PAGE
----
4) Discuss

Another way to build relationships for reputation management is by participating in professional online forums for your industry. For example, LinkedIn has a number of professional forums for all kinds of industries and professions. Join these groups and be active in them. When you do this, you’ll be building relationships with other professionals who are excited about your industry. And if you can give good advice, you and your company will come to be seen as a resource. When you are seen as a resource, you’ll get more links to your site, people will cite your company online, and more—all adding to the strength of your online reputation management strategy.

The secret to making your brand an online expert is simply getting out there and publishing information and building relationships. You don’t have to be the leader in your field in terms of sales—you simply have to be willing to share your insights with others. And when you can become an online expert in your field, your reputation management strategy will take care of itself.

7 Tips for Reputation Management With Twitter

Just a couple of years ago, many companies balked at the idea that Twitter could be useful for their business—“It’s just a bunch of people talking about what they ate for breakfast, right?” Today, social media marketing is the mainstream, and those who aren’t doing it are missing the train to better customer relationships and higher conversion rates.

But Twitter isn’t just about telling customers that you’re having a sale this Friday or informing them about your latest press release. Twitter is also a great tool for reputation management. Because Twitter allows you to deal directly with the public on a near-realtime basis. and it allows you to monitor all public tweets, it can be a great place to listen to the chatter surrounding your brand, address potential problems, and build positive relationships online.

For starters, here are some great ways you can use Twitter as part of your reputation management strategy and reap the benefits of increased positive sentiment about your brand.

1) Monitor

Twitter is like a giant fire hose of consumer information. People tweet about all kinds of products and services. They tweet about the latest Sony TV they bought or the dress they just got at a steal from a Nordstrom’s sale. If you have any sizable customer base, and that base is fairly tech savvy, chances are that you are being mentioned on Twitter—and you may not even know it. Once you create an account, you can set up a keywords search for mentions of your company and product names. When you see users talking about you you’ll begin to understand how Twitter can be a useful reputation management tool.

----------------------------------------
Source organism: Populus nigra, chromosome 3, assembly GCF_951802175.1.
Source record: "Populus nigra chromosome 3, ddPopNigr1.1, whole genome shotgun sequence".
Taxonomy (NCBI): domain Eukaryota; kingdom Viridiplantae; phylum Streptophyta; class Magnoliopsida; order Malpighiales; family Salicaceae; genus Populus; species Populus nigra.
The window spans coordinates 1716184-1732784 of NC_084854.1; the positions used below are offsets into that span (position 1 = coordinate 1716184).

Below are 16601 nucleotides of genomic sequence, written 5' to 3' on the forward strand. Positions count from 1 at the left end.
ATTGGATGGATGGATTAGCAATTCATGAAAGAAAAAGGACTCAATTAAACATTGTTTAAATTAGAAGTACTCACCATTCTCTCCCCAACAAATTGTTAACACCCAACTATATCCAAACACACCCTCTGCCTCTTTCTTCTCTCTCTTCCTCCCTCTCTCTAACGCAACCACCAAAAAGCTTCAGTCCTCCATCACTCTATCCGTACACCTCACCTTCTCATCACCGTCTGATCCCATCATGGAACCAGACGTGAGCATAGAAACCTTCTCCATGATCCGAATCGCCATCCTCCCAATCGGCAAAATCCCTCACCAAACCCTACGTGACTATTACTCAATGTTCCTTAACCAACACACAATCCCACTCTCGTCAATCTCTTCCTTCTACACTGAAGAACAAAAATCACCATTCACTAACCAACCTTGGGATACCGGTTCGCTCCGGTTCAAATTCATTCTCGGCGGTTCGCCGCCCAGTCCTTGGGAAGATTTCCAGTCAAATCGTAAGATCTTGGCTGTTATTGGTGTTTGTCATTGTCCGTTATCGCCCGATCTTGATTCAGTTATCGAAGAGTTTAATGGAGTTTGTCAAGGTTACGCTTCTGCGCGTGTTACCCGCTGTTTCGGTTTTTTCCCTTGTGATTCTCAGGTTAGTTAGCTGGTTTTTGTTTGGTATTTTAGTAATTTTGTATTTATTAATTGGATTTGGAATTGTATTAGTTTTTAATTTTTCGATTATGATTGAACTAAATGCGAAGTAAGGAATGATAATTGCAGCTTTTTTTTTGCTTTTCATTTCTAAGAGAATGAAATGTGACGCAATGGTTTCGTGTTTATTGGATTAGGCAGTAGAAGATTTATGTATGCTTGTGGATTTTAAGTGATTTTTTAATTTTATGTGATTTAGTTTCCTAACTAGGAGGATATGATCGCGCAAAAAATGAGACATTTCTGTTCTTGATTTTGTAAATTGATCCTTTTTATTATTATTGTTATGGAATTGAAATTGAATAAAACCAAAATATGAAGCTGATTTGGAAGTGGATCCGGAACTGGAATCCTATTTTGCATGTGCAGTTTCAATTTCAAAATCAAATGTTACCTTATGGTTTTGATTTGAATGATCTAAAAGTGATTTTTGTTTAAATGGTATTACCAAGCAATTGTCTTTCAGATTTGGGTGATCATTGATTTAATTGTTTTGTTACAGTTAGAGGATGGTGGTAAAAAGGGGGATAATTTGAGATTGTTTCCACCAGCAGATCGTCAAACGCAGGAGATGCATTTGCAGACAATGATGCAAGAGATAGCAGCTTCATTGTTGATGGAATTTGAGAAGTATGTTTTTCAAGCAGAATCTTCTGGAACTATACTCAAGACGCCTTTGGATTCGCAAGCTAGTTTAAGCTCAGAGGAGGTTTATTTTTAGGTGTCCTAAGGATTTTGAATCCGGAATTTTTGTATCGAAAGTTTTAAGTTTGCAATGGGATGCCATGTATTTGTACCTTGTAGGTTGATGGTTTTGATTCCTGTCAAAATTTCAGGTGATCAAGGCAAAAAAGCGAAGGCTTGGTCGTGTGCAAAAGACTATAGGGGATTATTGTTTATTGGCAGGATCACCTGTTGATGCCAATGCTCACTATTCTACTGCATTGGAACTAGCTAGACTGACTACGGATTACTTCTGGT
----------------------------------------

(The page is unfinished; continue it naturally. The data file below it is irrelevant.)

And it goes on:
2) Identify issues

One of the great weaknesses of Twitter is that people use it to complain about the products and services in their lives. But that also means that, as a reputation management specialist, you can use those complaints to your advantage. If many customers are complain about a new feature you just added to one of your products, you might reconsider that feature. If they’re having trouble loading your website, it’s time to walk down to IT and see what the problem might be.

3) Give thanks

You can also build positive sentiment on Twitter by thanking people who compliment your business and products. Just shoot them a quick “thanks for your kind words.” They’ll be impressed that you’re paying attention and feel personally closer to the brand. You just made a life-long customer.

4) Respond to problems

You’ll gain some great business insights if you monitor Twitter for complaints, but you’ll gain more customers if you actually respond to those complaints. If someone Tweets in frustration about one of your products, send a tweet and ask them how you can help. Point them toward resources and offer to fix the issue yourself. When you can do that, you’ll have changed that customer’s mind about your company and product.

5) Be a resource

Once customers understand that you are online and want to interact with them, you can become a great resource by fielding questions about your products and services. Give your audience the resources to solve their problems and give them tips and tricks to have a better experience with your product. They’ll thank you and recommend you to their friends.

6) Listen

This is similar to “monitor”; however, listening is like monitoring with your heart. Be open and welcoming to your customers. Don’t shrug them off when they ask what you think is a stupid question, but rather encourage them to talk about their problems and issues with you. Be sympathetic and give your brand a human ear.

7) Offer suggestions

When you notice a customer struggling, offer to help before they even ask. Your company has a lot of expertise and knowledge. Offering to help with their issues will go a long way to building trust with the customer and help them form a positive reputation of your company.